The report is more skeptical of China and Korea’s suppression model than we are. In Hong, we braced for a wave of imported cases from China that would overwhelm our ability to treat or even diagnose on time. The high-geographic resolution maps OSINT HK was producing showed that while the overwhelming majority of cases were in Hubei, COVID-19 had spread to every city in China. HKU epidemiologists determined these had already turned into community outbreaks.
In retrospect, an important variable that saved Hong Kong from the fate we feared in the First Wave was Guangdong acting as an COVID-19 firewall. Rather than just looking at Wuhan, Asian countries with low ICU capacity but with uncontained outbreaks should look at lockdowns in places like Shenzhen and Guangzhou as models to follow now. They followed all the interventions this report models and describes, with the exception of isolating population sub-groups at the highest risk of COVID-19.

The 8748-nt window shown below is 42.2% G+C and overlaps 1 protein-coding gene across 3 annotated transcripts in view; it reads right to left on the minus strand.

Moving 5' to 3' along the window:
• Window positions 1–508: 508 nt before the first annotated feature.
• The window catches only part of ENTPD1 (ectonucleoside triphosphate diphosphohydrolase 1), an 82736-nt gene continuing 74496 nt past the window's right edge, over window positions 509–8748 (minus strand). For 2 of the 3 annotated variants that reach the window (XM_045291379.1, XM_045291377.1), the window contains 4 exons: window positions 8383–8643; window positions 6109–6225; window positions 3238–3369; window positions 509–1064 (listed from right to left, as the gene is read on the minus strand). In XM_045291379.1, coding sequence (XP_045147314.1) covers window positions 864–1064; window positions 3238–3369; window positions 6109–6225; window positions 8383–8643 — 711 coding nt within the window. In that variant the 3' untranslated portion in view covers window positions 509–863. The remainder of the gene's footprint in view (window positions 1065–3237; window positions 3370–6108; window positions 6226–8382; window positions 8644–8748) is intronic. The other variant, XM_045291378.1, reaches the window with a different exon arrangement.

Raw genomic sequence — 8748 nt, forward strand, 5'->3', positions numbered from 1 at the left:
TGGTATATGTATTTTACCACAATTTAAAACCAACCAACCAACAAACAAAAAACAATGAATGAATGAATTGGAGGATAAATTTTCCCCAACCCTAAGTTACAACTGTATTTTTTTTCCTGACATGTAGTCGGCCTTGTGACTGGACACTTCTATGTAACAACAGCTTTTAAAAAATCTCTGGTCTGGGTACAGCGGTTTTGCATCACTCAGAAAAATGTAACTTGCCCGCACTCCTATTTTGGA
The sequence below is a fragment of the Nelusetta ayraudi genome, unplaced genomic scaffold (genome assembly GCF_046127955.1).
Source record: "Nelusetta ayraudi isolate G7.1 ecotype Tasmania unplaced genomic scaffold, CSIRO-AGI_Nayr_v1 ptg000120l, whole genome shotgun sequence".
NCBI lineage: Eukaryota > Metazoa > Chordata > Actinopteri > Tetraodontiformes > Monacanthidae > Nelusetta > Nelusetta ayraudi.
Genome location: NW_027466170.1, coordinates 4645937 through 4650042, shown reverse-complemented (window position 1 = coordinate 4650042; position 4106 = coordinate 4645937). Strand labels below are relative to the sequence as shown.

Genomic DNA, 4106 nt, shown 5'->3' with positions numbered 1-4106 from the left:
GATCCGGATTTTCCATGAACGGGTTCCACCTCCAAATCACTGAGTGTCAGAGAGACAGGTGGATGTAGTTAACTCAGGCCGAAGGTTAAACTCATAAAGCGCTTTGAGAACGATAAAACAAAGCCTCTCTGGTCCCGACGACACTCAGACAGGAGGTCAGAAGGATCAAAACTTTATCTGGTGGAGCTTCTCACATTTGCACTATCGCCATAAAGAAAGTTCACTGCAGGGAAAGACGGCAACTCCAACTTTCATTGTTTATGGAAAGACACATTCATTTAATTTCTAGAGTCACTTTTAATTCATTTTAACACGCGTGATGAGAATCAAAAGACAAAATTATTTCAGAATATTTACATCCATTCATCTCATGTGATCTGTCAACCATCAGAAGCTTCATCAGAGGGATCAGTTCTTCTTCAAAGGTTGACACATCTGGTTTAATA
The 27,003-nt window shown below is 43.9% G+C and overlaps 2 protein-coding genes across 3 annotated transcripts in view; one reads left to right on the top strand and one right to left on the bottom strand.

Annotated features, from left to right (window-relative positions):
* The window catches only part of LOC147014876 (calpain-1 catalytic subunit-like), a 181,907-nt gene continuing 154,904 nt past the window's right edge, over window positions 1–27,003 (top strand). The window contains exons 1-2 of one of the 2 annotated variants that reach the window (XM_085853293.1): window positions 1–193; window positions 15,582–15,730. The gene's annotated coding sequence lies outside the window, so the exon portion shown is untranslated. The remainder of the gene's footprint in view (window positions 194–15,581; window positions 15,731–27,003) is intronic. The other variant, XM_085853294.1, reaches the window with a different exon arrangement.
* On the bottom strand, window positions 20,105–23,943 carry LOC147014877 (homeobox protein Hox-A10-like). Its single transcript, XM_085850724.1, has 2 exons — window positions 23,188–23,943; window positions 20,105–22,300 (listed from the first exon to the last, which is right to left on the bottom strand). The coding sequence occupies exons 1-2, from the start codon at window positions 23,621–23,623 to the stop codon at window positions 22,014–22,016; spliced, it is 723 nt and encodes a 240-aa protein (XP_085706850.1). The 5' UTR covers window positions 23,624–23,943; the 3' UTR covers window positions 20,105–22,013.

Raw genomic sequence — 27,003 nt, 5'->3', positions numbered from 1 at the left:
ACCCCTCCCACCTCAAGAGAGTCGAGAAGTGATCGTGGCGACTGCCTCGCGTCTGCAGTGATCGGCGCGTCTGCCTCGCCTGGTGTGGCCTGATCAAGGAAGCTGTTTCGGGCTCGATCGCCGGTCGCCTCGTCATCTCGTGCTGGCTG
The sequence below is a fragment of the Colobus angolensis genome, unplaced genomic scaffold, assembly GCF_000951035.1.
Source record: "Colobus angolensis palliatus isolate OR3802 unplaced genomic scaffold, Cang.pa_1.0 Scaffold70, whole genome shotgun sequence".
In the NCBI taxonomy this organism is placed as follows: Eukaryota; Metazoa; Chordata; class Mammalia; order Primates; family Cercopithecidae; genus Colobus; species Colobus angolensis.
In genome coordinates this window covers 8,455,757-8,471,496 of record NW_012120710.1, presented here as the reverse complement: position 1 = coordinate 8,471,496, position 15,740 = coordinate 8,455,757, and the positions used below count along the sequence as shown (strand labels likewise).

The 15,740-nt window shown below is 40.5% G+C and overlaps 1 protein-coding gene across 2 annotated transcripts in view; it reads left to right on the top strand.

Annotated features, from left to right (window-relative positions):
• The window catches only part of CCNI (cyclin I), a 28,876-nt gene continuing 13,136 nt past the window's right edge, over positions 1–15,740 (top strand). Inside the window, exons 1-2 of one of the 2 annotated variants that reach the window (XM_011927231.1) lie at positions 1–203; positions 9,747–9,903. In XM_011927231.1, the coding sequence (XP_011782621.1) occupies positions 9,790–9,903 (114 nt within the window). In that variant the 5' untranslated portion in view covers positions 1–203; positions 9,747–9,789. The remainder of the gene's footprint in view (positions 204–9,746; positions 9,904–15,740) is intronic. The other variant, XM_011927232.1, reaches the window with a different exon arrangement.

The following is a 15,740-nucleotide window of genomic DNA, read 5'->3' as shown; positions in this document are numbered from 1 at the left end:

Chinese provinces in late January are similar to where the Philippines, Malaysia, and Indonesia are today. All they knew was that they had an uncontained outbreak that would remain undetected until testing capacity was scaled up. The lockdowns were eased after two months when testing finally reached sufficient scale to find most, if not all, of the community outbreaks and isolate them.
The report also didn’t account for what we’re increasingly seeing in COVID-A and -B countries: sealing themselves off from Second and Third Waves by quarantining or outright banning new international arrivals. The Imperial report seems to assume international air traffic continues to re-infect countries as soon as they get one wave under control. This is why we strongly advise international arrival quarantines now and Restrictions on all non-urgent international travel anywhere.
Locking down most of the country until testing capacity is increased to where it needs to be will prevent a lot of deaths in places like the Philippines. It won’t work, however, if new infections keep arriving. This is going to batter economies and we need to be extremely concerned about food security and the poor. Right now, however, it’s this draconian partial cure or just accepting the millions of deaths that come with letting 60-80% of the population get infected.